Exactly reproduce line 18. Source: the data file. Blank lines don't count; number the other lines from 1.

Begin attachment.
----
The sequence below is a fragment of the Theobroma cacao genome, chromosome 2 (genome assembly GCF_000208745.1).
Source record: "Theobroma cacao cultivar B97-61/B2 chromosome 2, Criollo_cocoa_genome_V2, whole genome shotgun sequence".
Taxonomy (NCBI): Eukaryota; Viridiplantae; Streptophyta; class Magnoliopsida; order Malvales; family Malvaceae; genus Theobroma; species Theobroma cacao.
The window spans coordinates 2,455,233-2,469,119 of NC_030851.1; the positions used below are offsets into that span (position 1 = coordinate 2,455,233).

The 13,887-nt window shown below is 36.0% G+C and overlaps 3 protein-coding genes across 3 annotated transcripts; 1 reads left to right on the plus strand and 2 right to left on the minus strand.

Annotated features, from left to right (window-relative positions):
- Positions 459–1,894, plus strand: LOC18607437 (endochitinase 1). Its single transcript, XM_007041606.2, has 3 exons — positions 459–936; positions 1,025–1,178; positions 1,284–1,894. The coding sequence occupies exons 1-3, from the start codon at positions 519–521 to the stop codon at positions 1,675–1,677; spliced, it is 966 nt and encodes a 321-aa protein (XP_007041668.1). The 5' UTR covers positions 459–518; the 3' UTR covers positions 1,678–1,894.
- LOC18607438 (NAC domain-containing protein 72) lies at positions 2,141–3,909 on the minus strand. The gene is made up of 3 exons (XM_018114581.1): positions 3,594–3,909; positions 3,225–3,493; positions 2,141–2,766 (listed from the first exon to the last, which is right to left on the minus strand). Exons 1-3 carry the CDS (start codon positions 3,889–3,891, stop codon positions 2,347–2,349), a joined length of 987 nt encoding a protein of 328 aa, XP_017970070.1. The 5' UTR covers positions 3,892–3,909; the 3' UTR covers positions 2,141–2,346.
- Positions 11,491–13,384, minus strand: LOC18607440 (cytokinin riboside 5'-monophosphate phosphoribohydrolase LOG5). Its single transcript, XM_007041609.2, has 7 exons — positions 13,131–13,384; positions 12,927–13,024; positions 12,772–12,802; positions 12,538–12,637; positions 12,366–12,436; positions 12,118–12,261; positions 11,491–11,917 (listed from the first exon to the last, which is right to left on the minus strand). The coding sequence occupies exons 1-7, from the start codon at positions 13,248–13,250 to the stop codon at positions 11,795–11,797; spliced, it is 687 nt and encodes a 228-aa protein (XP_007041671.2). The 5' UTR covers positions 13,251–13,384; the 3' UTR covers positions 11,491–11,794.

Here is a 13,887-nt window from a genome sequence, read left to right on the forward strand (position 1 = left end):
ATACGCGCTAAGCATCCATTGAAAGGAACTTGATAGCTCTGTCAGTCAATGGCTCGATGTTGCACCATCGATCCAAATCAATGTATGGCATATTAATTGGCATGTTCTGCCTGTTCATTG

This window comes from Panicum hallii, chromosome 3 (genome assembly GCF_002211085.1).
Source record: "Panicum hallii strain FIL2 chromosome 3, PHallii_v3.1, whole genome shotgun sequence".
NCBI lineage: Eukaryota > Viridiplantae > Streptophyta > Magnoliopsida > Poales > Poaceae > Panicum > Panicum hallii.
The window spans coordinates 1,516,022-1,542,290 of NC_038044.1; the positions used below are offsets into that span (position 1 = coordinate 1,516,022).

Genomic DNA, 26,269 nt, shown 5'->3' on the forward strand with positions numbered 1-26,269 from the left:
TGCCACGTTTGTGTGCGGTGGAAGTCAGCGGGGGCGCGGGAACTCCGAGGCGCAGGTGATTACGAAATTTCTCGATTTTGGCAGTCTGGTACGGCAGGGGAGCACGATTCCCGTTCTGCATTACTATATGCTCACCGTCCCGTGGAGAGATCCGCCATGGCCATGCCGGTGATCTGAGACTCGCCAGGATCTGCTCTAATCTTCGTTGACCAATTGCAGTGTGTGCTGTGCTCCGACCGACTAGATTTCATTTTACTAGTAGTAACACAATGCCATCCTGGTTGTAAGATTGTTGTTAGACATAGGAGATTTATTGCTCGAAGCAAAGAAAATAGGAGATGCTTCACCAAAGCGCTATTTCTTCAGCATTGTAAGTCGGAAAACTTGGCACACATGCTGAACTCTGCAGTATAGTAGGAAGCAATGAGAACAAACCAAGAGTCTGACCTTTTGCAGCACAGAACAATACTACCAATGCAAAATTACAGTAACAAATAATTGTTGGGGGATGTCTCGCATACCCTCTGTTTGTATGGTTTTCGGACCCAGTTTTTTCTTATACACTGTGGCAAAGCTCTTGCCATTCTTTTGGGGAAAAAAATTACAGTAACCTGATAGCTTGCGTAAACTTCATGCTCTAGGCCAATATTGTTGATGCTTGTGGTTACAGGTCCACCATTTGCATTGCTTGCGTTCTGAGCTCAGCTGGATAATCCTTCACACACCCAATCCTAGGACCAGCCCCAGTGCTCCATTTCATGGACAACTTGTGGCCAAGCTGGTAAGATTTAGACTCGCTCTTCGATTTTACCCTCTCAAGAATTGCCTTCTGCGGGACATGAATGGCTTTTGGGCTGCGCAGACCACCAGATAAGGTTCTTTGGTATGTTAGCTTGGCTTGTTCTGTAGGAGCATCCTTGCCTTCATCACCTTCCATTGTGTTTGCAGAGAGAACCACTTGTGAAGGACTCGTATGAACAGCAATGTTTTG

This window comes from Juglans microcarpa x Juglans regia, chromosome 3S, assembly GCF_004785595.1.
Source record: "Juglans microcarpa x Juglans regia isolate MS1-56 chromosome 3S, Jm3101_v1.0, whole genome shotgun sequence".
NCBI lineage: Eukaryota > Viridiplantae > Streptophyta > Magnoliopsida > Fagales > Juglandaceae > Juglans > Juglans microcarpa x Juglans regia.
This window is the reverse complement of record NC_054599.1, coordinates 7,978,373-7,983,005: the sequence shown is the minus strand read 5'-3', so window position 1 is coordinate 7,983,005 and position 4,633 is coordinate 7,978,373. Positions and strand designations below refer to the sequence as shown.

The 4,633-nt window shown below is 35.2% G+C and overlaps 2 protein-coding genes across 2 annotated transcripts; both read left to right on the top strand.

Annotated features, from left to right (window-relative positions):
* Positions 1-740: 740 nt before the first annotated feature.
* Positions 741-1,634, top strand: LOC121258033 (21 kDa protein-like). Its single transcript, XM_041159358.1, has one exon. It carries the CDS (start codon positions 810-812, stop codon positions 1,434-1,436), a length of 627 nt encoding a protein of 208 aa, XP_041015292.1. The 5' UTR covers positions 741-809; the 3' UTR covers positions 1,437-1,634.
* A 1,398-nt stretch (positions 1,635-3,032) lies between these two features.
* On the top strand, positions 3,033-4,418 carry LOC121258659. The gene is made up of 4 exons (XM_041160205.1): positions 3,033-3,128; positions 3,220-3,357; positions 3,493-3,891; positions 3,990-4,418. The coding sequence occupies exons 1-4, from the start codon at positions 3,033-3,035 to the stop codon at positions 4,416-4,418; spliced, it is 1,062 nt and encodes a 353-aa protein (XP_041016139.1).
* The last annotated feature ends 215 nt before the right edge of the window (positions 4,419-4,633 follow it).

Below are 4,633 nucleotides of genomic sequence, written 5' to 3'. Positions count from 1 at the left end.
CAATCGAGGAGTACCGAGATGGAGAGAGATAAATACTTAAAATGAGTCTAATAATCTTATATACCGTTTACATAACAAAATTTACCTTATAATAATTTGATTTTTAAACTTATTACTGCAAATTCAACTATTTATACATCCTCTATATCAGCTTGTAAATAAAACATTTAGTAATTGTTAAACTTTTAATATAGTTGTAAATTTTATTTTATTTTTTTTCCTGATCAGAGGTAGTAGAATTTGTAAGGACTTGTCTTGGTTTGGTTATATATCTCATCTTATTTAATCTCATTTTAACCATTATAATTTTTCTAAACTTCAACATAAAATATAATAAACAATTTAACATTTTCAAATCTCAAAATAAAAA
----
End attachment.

This window comes from Juglans microcarpa x Juglans regia, chromosome 3S, assembly GCF_004785595.1.